If you do insist on driving in Prague, make sure you have an International Drivers Permit, which functions as a translation of your driving license. Be aware that the speed limit within the city is generally 50 km an hour unless otherwise stated, but you'll be lucky to ever get close to that speed in central Prague. Be aware also that there is zero tolerance for drinking and driving in Prague, and any trace amount of alcohol in your system will result in legal action against you. Outside Prague, the Czech motorway system is maintained by a series of toll stations, so make sure to bring cash or credit cards to pay your way.

Street in Prague

Can I get around Prague on foot?

The city center of Prague is incredibly compact. From Prague Main Railway Station and the National Museum, you can walk clear across Old Town and across the Charles Bridge to Prague Castle in under 40 minutes. Of course, in the real world, you'll probably take a lot longer, because you'll want to stop at the many attractions along the way. But truthfully, Prague is best explored on foot so you can stop wherever you want to and take your time soaking up the atmosphere. Plus, the city center is full of bars and cafés so you can take a break anytime you want. And with the exception of the hill up to Prague Castle, most of the city is very flat, making it easy to walk around.

If you do get tired of walking around Prague, the many trams and buses of the city make public transport a great option. And if you prefer to learn something on your walk through Prague, consider taking one of the many walking tours that are available in the city. The pedestrian zones of Prague make walking one of the best ways to get around the city, so wear comfortable shoes for your trip.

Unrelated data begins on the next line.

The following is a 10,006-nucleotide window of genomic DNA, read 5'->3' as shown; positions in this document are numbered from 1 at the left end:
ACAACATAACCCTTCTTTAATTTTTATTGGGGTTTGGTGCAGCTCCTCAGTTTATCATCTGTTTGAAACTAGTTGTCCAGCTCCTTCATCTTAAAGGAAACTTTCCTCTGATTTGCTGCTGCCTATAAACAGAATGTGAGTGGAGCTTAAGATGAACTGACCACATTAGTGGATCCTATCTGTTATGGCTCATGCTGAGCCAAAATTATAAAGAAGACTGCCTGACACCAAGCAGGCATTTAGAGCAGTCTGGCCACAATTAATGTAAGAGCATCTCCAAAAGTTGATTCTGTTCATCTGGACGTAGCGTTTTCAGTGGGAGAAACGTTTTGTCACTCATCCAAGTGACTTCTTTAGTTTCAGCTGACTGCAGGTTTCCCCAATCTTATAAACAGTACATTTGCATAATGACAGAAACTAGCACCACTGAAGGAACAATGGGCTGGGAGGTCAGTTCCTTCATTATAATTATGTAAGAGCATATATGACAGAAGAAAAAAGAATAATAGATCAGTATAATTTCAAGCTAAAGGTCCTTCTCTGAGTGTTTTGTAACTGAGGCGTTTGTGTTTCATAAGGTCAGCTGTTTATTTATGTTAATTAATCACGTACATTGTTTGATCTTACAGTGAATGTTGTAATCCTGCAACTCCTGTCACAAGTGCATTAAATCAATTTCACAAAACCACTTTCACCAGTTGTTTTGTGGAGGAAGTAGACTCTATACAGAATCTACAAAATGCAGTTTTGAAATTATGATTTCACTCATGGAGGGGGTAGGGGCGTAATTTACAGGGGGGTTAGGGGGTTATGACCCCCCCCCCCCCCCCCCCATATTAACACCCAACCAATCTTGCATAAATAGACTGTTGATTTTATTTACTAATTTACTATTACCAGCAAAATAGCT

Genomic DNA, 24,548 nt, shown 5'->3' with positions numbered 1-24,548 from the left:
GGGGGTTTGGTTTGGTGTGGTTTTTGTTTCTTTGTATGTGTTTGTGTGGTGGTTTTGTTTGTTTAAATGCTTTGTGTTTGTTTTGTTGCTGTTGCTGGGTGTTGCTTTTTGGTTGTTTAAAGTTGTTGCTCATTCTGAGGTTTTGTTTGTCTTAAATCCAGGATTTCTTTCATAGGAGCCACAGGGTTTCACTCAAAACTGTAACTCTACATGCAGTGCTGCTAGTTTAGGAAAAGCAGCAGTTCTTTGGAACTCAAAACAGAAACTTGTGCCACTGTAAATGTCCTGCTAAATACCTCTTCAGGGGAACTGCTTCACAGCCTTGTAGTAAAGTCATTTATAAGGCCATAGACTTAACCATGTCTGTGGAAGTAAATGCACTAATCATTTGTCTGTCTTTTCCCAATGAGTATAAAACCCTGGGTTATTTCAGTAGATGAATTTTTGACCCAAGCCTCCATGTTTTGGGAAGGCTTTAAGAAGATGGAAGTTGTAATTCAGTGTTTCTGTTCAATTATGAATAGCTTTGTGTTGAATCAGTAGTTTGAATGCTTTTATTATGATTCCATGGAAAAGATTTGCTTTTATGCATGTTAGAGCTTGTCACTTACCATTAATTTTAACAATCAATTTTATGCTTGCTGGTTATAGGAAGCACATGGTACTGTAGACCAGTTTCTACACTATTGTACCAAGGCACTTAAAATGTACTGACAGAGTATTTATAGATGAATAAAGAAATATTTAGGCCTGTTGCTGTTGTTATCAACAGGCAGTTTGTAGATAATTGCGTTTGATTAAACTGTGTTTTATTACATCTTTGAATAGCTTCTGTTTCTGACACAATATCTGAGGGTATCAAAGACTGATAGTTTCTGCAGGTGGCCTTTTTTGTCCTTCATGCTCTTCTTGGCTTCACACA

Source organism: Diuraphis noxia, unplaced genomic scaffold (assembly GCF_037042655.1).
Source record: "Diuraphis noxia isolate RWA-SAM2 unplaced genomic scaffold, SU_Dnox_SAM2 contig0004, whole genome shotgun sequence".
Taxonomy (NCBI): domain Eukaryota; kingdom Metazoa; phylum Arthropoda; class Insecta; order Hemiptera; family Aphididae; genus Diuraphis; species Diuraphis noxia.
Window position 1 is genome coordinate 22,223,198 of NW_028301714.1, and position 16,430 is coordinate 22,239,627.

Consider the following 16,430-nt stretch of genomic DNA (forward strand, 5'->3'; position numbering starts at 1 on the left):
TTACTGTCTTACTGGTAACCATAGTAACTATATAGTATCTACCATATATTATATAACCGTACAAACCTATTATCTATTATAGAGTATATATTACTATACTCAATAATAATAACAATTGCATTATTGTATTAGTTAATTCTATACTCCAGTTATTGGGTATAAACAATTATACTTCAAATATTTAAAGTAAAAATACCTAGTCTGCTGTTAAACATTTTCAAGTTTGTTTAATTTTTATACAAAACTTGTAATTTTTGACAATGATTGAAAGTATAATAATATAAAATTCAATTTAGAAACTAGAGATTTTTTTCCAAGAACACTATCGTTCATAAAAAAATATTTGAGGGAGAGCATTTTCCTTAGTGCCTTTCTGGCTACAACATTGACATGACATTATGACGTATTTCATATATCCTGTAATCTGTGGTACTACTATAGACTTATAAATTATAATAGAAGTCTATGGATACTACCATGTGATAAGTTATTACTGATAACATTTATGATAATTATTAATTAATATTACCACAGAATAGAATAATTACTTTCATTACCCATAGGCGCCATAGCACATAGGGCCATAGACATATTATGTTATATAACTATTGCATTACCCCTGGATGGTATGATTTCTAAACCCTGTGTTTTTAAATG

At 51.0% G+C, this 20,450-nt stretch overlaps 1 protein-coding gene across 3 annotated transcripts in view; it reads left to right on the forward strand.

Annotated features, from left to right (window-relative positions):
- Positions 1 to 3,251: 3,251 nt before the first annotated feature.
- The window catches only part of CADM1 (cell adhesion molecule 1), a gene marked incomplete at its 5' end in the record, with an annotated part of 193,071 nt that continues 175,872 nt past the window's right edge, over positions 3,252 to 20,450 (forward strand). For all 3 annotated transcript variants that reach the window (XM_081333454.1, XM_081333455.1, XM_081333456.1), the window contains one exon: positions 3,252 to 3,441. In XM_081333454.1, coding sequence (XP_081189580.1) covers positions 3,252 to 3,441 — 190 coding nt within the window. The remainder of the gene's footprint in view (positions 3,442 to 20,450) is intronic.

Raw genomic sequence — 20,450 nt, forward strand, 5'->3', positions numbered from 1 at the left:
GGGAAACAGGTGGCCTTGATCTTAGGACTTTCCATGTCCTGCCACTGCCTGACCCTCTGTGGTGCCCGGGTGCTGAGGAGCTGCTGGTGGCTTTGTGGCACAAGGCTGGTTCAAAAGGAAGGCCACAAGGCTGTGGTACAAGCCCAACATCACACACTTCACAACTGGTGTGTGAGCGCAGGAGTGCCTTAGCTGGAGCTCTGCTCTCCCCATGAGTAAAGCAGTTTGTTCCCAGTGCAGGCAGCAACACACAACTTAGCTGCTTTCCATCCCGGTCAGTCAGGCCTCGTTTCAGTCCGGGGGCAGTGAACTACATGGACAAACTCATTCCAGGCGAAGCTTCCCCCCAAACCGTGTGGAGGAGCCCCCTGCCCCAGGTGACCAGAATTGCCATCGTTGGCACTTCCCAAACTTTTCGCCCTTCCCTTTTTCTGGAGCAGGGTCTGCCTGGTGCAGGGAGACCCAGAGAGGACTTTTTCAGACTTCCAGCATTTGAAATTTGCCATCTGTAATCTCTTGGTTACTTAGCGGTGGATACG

Trains in Prague


Whether you prefer Metro, tram, or bus, getting around Prague is very simple. Since you only need to purchase one ticket to get unlimited travel on the public transport network, you won't have to spend a lot of time navigating different systems so you can switch lines and get around the city. Plus, the city's top attractions are well served by Metro stops and bus stations, so whether you're looking to visit the famous astronomical clock or pay tribute at the John Lennon wall, you're bound to find a tram stop or bus stop that will make it easy.

Then again, the historic heart of Prague is so compact that you may not need to use public transport here at all. Once you've gotten from the airport to central Prague, you'll find the best way to get around is often by walking. And this charming old city rewards pedestrians, with something new to see around seemingly every corner.

However you choose to get around Prague, you should have a great time. Especially if you leave your belongings at a Bounce luggage storage before heading out to explore.